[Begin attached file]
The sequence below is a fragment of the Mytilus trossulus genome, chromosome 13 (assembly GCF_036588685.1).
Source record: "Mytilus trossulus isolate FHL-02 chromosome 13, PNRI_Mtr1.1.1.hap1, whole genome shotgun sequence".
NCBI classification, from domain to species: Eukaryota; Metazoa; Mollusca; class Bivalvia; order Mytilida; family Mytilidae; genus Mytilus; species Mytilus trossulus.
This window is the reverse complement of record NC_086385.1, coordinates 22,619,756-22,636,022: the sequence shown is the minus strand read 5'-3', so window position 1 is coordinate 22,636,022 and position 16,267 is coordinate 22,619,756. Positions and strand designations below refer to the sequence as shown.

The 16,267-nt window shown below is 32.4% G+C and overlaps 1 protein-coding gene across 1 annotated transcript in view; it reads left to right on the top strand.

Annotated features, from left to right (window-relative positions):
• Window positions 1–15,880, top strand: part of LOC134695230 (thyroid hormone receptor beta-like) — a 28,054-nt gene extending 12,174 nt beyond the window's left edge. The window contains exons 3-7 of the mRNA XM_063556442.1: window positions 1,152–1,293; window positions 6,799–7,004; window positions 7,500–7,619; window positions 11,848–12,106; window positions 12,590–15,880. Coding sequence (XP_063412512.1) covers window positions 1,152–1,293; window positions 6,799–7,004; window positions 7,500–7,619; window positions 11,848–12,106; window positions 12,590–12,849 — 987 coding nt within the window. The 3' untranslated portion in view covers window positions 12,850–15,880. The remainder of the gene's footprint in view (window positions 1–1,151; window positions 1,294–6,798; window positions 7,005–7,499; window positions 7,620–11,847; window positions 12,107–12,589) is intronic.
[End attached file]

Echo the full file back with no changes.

The sequence below is a fragment of the Mytilus trossulus genome, chromosome 13 (assembly GCF_036588685.1).
Source record: "Mytilus trossulus isolate FHL-02 chromosome 13, PNRI_Mtr1.1.1.hap1, whole genome shotgun sequence".
NCBI classification, from domain to species: Eukaryota; Metazoa; Mollusca; class Bivalvia; order Mytilida; family Mytilidae; genus Mytilus; species Mytilus trossulus.
This window is the reverse complement of record NC_086385.1, coordinates 22,619,756-22,636,022: the sequence shown is the minus strand read 5'-3', so window position 1 is coordinate 22,636,022 and position 16,267 is coordinate 22,619,756. Positions and strand designations below refer to the sequence as shown.

The 16,267-nt window shown below is 32.4% G+C and overlaps 1 protein-coding gene across 1 annotated transcript in view; it reads left to right on the top strand.

Annotated features, from left to right (window-relative positions):
• Window positions 1–15,880, top strand: part of LOC134695230 (thyroid hormone receptor beta-like) — a 28,054-nt gene extending 12,174 nt beyond the window's left edge. The window contains exons 3-7 of the mRNA XM_063556442.1: window positions 1,152–1,293; window positions 6,799–7,004; window positions 7,500–7,619; window positions 11,848–12,106; window positions 12,590–15,880. Coding sequence (XP_063412512.1) covers window positions 1,152–1,293; window positions 6,799–7,004; window positions 7,500–7,619; window positions 11,848–12,106; window positions 12,590–12,849 — 987 coding nt within the window. The 3' untranslated portion in view covers window positions 12,850–15,880. The remainder of the gene's footprint in view (window positions 1–1,151; window positions 1,294–6,798; window positions 7,005–7,499; window positions 7,620–11,847; window positions 12,107–12,589) is intronic.